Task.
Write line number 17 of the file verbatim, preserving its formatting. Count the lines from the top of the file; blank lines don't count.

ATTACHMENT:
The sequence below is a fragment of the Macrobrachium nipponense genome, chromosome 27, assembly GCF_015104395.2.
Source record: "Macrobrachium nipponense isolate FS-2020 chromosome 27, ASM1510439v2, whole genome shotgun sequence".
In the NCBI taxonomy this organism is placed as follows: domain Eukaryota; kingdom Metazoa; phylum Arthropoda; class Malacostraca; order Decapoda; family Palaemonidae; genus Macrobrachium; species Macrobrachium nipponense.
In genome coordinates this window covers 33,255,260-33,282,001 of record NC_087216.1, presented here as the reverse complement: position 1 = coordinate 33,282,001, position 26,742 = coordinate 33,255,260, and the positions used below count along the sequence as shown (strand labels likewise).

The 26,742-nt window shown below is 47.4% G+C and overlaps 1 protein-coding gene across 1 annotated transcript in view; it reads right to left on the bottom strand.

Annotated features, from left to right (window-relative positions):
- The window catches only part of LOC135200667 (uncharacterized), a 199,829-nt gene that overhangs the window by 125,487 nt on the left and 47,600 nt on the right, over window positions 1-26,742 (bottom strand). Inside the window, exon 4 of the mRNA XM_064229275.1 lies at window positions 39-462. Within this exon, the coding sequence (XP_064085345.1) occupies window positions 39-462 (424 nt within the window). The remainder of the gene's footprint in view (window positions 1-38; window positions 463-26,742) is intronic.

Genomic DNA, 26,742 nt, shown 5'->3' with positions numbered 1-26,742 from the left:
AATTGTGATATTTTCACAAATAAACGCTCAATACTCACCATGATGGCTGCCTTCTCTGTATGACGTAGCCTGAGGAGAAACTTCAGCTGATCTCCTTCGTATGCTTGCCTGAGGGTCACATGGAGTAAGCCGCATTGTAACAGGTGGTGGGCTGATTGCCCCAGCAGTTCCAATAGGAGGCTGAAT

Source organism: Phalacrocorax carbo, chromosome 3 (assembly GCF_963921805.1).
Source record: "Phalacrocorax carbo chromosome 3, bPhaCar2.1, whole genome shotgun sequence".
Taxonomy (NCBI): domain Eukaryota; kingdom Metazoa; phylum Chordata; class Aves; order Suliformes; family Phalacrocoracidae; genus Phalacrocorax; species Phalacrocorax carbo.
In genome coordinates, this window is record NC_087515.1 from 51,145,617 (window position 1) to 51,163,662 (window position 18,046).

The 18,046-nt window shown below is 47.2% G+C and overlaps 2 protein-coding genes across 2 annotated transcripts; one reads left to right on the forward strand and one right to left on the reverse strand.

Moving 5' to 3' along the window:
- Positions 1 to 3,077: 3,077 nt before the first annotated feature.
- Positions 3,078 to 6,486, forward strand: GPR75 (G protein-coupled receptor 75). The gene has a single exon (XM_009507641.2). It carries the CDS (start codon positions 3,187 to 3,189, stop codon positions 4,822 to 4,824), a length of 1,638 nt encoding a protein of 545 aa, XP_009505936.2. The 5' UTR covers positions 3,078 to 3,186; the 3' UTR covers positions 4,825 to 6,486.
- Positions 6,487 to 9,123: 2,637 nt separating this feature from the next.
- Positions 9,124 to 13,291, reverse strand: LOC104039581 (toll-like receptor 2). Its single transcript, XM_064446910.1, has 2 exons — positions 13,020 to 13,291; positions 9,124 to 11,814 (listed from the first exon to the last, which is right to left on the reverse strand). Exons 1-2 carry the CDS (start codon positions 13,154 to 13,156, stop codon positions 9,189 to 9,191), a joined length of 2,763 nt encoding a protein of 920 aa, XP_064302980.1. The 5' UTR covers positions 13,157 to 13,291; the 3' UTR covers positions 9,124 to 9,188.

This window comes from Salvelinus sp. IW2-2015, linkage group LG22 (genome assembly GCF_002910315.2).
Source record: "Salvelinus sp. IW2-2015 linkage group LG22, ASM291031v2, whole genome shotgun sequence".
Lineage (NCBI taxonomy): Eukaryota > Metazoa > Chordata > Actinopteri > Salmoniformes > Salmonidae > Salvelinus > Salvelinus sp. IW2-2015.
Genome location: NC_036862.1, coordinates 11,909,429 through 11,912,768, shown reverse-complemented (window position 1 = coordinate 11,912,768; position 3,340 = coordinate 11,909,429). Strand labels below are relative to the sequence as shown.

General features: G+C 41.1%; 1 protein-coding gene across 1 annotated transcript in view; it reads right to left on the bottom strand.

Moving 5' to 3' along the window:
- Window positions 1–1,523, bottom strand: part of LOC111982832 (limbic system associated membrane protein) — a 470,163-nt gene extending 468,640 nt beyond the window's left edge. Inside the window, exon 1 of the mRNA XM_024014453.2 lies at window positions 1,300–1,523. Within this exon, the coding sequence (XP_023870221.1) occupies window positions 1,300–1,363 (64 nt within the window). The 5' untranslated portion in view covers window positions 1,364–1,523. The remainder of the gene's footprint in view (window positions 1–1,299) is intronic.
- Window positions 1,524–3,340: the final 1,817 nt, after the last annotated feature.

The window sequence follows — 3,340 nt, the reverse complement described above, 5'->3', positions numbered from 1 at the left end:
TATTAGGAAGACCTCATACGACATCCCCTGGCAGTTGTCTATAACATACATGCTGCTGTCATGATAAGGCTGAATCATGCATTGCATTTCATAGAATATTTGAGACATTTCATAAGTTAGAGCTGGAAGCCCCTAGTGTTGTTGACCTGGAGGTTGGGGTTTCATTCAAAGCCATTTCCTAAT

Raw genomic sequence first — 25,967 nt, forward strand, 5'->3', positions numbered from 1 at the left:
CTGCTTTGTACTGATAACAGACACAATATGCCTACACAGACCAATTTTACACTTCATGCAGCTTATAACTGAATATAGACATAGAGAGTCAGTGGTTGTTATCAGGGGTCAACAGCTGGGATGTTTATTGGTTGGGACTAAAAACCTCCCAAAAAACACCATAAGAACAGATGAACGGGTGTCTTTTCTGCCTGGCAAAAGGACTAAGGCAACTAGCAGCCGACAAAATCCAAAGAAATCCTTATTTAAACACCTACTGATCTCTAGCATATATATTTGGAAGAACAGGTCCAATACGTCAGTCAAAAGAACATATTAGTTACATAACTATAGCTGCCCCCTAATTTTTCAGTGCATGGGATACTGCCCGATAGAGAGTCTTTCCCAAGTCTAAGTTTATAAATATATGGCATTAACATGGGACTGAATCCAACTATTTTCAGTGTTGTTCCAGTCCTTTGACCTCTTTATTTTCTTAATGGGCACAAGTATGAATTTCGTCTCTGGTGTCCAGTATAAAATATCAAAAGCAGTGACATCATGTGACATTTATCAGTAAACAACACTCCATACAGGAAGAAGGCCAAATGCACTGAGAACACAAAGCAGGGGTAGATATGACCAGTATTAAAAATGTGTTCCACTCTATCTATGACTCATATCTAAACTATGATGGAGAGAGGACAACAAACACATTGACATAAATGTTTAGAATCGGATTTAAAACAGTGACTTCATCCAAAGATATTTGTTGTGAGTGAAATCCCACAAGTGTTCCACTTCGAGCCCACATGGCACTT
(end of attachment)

- Positions 3,078 to 6,486, forward strand: GPR75 (G protein-coupled receptor 75). The gene has a single exon (XM_009507641.2). It carries the CDS (start codon positions 3,187 to 3,189, stop codon positions 4,822 to 4,824), a length of 1,638 nt encoding a protein of 545 aa, XP_009505936.2. The 5' UTR covers positions 3,078 to 3,186; the 3' UTR covers positions 4,825 to 6,486.